Lake Tahoe Is the Clearest It's Been in 40 Years — Here's Why

The credit goes to microscopic animals, according to a new report.

The largest alpine lake in North America is the clearest it has been in more than 40 years — and the credit goes to microscopic animals.

Lake Tahoe, a popular tourist destination that sits on the border of California and Nevada, receives more than 15 million visitors a year, according to the Lake Tahoe Tourism Board. Known for its clear waters, the lake saw a decline in water clarity over the past half-century. Now, it is experiencing dramatic improvement with some of the clearest water recorded since the 1980s.

Landscape of blue Lake Tahoe with snowcapped mountains and clear blue sky behind, California

Yaya Ernst/Getty Images

The water clarity findings are part of the “Lake Tahoe Clarity Report 2022” from the UC Davis Tahoe Environmental Research Center and the Tahoe Regional Planning Agency (TRPA).

The team measured clarity by lowering a 10-inch white disk, called a Secchi disk, under the lake's surface to record the depth at which it disappeared from view. Lake Tahoe’s average annual clarity saw a massive upgrade from 2022 to 2021: It went from 61 feet in 2021 to 71.7 feet in 2022. The report predicts the ultra-clear waters to get even clearer through 2023.

Environmental experts hope the lake clarity will further improve in future years. The goal is to bring the clarity back to 97.4 feet.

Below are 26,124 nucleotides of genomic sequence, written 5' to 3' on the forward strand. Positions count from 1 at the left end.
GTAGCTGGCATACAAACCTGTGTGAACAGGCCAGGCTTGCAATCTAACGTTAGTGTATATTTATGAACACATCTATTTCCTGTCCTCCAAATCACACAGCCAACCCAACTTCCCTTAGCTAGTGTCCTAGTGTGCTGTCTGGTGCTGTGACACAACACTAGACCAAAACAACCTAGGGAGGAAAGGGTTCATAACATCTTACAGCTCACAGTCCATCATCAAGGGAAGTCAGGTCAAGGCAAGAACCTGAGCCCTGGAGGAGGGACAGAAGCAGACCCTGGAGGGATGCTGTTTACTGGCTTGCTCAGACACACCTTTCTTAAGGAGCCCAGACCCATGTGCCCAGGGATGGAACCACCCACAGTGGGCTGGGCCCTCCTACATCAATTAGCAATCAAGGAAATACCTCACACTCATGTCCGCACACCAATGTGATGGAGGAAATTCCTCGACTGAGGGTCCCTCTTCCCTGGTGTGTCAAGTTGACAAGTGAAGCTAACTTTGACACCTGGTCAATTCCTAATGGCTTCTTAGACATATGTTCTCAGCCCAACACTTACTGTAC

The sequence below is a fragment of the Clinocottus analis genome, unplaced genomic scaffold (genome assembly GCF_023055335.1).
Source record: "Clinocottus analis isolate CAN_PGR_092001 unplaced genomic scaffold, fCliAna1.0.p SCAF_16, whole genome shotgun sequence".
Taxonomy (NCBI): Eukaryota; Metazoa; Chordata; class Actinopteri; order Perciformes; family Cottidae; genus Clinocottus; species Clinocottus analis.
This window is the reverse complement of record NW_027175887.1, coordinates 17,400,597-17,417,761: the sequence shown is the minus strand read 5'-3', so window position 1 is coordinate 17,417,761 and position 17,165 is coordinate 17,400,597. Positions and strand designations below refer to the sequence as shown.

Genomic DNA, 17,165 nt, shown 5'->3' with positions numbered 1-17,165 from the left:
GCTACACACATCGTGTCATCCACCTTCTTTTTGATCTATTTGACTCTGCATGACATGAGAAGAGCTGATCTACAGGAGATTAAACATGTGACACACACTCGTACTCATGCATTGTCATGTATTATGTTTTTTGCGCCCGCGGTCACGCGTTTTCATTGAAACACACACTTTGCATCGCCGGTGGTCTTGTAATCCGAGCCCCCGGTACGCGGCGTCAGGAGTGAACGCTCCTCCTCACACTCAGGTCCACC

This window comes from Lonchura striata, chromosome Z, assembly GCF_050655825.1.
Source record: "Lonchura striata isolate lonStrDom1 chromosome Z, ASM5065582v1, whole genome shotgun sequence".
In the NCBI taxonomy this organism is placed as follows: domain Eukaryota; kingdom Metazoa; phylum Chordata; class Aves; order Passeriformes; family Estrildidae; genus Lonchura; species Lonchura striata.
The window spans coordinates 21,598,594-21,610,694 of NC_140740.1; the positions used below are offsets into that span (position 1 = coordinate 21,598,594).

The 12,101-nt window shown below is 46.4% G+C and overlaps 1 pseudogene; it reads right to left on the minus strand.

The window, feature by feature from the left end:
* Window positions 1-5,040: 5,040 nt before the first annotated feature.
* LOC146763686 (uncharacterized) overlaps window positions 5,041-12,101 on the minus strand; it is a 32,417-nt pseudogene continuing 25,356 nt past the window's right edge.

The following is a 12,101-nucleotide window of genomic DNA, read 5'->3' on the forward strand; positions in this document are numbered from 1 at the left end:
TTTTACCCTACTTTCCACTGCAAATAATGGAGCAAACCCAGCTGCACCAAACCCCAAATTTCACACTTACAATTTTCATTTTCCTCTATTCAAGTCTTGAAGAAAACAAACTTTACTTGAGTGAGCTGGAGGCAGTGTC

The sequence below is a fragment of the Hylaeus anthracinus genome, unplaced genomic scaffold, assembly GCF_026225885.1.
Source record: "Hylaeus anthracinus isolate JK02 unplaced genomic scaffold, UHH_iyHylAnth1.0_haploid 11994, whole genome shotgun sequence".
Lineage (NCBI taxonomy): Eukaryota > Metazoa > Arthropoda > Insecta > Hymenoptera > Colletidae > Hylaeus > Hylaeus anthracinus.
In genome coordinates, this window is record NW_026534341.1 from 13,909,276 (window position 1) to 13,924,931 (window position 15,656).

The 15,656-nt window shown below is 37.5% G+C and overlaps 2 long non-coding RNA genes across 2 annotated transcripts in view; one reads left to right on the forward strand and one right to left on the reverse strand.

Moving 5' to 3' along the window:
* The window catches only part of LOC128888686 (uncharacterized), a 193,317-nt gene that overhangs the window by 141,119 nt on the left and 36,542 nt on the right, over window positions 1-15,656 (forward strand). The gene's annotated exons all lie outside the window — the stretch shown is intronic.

The research team says the lake’s native zooplankton, which recently surged in population, is responsible for the change. The microscopic animal helps keep the lake clear by eating tiny particles that make the water cloudy. “They’ve provided a natural clean-up crew to help restore the lake’s famous blue waters,” scientists said in the report.

Zooplankton declined in the 1960s after its main predator, the Mysis shrimp, experienced a population surge. According to the report, the shrimp population “unexpectedly crashed" in 2021, allowing zooplankton numbers to spike. (This means if the crustaceans make a comeback, the lasting effect of the clear water is temporary.)

Another element is pollution control. The report states special projects keep around 500,000 pounds of "fine sediment and other clarity-harming pollutants" out of Lake Tahoe every year.

“The lake’s resilience must continue to be supported by regional investments in water quality, forest health, and aquatic invasive species prevention and control,” TRPA executive director Julie Regan said in a statement obtained by Travel + Leisure.

For its part, Lake Tahoe’s lodging industry has also taken steps to help preserve the lake water’s quality and give back to the environment through partnerships and programming.

The Ritz-Carlton, Lake Tahoe, for example, created several programs to reduce single-use plastics, and hotel staff and guests can sign up for a “Keep Lake Tahoe Blue” clean-up event twice a year. “We feel these initiatives will have a lasting effect on saving our environment and are more responsible sustainable solutions,” Laurie Munos, the director of sales and marketing at The Ritz-Carlton, Lake Tahoe, told T+L.

Edgewood Tahoe Resort is also focused on being an environmental steward. The hotel's executive director of marketing and sales, Siobhan Fajayan, told T+L: “From removing 500,000 pounds of sediment per year from Lake Tahoe via enhanced wetlands and deepened filtration settling ponds to partnering with Clean Up the Lake (CUTL), a local nonprofit organization focusing on scuba dive, beach, and community clean-ups, we’re dedicated to keeping Lake Tahoe blue and beautiful."

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